OPINION - The Standard View: Justify council tax rises by results

 (Christian Adams)
(Christian Adams)

The news that Londoners didn’t want to hear is that council tax is set to go up even more than we expected. That’s right: along with the increases in fuel and food bills, the amount of council tax going to City Hall is set for a hefty increase, by up to £40 a year on average.

It’s all to do with the City Hall precept, that is, the sum that the Mayor’s office takes, over and above the normal services provided by local authorities. That goes chiefly to police, the fire brigade and Transport for London: all essential services that need extra funding to deal with the challenges they face. It’s not wholly surprising, given the increase in inflation and wage costs, but it sits uneasily with the Mayor’s indignation at the cost-of-living crisis affecting Londoners.

The Government has allowed local authorities to increase council tax in their own right by almost three per cent to cover increased costs and indeed they have been warned they will get less funding from central government — that is, the taxpayer — if they do not make the most of that option. So the Mayor, along with local authorities, has been put in a difficult position. Some elements of spending may have to be reassessed.

Nevertheless, Londoners will want to see something in return for this hefty increase in bills. They will want transparency about how the money is to be spent, and they want to see results from that expenditure. Simple as that.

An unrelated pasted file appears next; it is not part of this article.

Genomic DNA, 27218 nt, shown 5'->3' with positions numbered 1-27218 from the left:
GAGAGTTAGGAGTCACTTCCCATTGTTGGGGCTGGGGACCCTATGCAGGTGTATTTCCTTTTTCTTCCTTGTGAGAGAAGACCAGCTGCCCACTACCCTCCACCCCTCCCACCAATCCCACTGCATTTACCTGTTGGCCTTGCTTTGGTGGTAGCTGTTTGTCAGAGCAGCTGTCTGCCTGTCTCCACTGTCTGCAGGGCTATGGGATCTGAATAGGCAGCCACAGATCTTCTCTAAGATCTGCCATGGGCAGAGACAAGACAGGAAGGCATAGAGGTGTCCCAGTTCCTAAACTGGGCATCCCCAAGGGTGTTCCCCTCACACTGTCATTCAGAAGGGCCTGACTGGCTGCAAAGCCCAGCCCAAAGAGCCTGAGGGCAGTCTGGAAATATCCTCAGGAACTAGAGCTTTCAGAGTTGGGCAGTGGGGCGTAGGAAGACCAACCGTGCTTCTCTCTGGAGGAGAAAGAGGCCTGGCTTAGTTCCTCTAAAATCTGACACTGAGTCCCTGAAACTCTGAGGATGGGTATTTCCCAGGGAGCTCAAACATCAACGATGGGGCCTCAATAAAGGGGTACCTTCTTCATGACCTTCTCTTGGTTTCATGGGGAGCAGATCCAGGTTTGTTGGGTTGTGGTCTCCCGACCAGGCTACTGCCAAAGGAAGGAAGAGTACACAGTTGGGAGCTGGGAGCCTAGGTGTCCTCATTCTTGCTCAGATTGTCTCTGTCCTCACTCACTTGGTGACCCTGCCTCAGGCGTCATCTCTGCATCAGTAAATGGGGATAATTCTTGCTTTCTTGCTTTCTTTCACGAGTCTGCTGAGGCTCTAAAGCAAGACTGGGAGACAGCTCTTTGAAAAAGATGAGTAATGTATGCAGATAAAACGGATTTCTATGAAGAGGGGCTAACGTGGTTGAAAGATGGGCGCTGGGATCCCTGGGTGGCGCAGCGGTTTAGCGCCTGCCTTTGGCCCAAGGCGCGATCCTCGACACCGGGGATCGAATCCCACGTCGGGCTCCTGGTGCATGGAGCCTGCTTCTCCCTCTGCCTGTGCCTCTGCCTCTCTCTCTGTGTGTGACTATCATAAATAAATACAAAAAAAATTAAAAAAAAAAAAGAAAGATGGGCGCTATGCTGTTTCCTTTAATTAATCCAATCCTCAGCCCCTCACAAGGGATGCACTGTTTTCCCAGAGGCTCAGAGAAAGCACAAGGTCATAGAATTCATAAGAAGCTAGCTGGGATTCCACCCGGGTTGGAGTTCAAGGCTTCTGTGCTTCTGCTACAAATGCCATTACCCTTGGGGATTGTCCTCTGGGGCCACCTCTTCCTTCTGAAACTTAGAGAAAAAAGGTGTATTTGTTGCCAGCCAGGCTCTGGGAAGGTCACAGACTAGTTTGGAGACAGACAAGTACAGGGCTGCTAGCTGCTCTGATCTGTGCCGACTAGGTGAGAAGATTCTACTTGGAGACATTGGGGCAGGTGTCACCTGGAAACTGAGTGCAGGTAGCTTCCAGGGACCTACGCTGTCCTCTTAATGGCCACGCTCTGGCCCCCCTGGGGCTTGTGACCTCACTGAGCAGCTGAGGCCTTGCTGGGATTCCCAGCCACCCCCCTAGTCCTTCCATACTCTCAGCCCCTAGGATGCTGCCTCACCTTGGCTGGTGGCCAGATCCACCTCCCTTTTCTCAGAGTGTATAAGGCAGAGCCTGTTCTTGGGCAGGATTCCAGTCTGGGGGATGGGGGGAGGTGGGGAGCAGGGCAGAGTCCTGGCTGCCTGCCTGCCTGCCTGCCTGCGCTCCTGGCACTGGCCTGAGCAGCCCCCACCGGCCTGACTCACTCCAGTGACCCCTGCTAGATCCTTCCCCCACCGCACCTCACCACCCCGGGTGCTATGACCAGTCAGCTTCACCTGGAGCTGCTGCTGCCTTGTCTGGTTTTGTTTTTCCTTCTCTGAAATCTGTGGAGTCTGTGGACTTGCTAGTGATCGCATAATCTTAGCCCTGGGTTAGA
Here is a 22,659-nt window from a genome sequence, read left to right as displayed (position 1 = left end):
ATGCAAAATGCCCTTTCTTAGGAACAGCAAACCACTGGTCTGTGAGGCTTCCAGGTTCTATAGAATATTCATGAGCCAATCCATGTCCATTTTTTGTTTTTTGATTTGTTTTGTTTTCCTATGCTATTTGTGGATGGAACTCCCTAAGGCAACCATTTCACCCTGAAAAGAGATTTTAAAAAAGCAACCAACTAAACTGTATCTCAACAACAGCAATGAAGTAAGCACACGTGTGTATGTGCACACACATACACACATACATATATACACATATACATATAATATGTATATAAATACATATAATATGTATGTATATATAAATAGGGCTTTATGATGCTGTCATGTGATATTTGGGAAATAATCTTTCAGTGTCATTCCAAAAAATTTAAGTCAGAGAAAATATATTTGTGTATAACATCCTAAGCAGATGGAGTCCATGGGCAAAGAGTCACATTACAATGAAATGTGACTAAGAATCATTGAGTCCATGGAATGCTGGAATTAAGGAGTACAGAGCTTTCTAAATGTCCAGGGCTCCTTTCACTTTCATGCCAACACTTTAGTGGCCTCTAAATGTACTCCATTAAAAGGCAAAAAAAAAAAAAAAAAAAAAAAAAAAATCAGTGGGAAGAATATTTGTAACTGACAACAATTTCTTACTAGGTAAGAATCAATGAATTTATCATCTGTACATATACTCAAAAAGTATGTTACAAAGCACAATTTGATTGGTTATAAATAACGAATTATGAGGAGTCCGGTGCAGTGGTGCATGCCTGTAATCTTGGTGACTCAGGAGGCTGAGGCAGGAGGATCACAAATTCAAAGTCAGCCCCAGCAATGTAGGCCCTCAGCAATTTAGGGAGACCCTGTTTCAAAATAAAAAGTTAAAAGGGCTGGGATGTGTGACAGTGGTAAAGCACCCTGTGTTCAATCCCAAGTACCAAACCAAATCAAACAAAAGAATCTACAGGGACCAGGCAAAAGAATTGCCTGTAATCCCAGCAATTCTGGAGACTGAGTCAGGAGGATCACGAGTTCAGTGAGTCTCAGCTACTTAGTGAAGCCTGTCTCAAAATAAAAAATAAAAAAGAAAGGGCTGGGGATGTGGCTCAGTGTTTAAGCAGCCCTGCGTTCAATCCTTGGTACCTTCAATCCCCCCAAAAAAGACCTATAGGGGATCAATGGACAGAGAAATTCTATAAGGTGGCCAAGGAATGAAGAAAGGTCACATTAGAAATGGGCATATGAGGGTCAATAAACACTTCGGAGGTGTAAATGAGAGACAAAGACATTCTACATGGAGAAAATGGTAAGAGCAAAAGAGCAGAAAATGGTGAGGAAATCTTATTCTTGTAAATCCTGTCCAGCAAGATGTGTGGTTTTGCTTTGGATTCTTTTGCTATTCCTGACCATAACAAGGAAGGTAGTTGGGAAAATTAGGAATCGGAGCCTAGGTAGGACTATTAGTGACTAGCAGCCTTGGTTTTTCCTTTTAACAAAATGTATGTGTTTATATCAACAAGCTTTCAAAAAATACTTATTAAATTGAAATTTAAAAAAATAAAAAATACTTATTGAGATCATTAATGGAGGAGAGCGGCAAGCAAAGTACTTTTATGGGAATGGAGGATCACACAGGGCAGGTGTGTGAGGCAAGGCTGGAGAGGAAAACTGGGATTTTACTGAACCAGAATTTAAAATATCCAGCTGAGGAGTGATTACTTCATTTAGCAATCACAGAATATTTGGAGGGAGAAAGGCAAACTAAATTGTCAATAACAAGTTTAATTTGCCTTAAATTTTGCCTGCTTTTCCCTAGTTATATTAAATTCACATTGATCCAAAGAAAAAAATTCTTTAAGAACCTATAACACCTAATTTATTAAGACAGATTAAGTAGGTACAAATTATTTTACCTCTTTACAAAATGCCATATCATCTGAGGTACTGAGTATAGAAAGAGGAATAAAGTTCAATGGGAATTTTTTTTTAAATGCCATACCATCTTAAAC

Stop & search has role

The Commissioner of the Metropolitan Police Sir Mark Rowley has, in a speech, addressed one of the most contentious elements of London policing: stop and search.

He has defended the use of the tactic in areas worst hit by knife crime where, he says, research shows it can cut attempted murders by as much as a half. “Our challenge is to create better data to know the precise boundaries of these areas, so we can minimise proactive stops where they are not needed”. Certainly, the Met has done itself no favours in the past by the misapplication of stop and search.

This paper supports the proportionate intelligence-led use of stop-and-search in particular to cut the shameful number of teenagers being killed. But the Met must be clear and open about why and where the tactic is being used to avoid further alienating communities. It must also properly consult with communities particularly affected by knife crime. Sir Mark is right — properly managed stop and search can help save lives and police must make the case for it.

Clever Wandsworth

Who knew that Wandsworth had so many brainboxes? According to the 2021 census, 47 per cent of Londoners have higher level qualifications, but in the City (a special case) and in Wandsworth the figure is 74 and 63 per cent respectively.

Wandsworth may lack good transport but it does boast good schools. The moral for the Government is that London shouldn’t be levelled down, but the country should emulate London. Where Wandsworth leads, Britain can follow.